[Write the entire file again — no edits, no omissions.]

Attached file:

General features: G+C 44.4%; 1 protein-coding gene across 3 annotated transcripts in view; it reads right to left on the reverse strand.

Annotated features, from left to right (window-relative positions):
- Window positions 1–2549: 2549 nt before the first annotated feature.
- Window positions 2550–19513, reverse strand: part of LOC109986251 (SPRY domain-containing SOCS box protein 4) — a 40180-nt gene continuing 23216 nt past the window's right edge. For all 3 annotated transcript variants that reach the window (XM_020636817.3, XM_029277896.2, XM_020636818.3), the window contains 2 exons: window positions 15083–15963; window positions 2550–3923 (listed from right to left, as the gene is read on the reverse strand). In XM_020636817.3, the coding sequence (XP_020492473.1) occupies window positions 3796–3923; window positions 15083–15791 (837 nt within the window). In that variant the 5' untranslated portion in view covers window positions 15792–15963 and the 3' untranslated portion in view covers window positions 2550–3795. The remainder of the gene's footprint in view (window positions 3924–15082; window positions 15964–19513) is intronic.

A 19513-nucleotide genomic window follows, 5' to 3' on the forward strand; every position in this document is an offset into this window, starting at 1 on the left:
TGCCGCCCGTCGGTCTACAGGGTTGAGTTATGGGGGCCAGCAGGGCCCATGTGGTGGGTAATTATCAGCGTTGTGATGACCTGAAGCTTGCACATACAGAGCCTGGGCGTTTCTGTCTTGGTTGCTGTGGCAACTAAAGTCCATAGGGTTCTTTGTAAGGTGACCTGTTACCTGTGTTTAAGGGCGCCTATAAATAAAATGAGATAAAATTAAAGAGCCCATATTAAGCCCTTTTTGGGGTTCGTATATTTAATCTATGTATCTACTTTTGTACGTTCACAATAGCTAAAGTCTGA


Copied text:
General features: G+C 44.4%; 1 protein-coding gene across 3 annotated transcripts in view; it reads right to left on the reverse strand.

Annotated features, from left to right (window-relative positions):
- Window positions 1–2549: 2549 nt before the first annotated feature.
- Window positions 2550–19513, reverse strand: part of LOC109986251 (SPRY domain-containing SOCS box protein 4) — a 40180-nt gene continuing 23216 nt past the window's right edge. For all 3 annotated transcript variants that reach the window (XM_020636817.3, XM_029277896.2, XM_020636818.3), the window contains 2 exons: window positions 15083–15963; window positions 2550–3923 (listed from right to left, as the gene is read on the reverse strand). In XM_020636817.3, the coding sequence (XP_020492473.1) occupies window positions 3796–3923; window positions 15083–15791 (837 nt within the window). In that variant the 5' untranslated portion in view covers window positions 15792–15963 and the 3' untranslated portion in view covers window positions 2550–3795. The remainder of the gene's footprint in view (window positions 3924–15082; window positions 15964–19513) is intronic.

A 19513-nucleotide genomic window follows, 5' to 3' on the forward strand; every position in this document is an offset into this window, starting at 1 on the left:
TGCCGCCCGTCGGTCTACAGGGTTGAGTTATGGGGGCCAGCAGGGCCCATGTGGTGGGTAATTATCAGCGTTGTGATGACCTGAAGCTTGCACATACAGAGCCTGGGCGTTTCTGTCTTGGTTGCTGTGGCAACTAAAGTCCATAGGGTTCTTTGTAAGGTGACCTGTTACCTGTGTTTAAGGGCGCCTATAAATAAAATGAGATAAAATTAAAGAGCCCATATTAAGCCCTTTTTGGGGTTCGTATATTTAATCTATGTATCTACTTTTGTACGTTCACAATAGCTAAAGTCTGA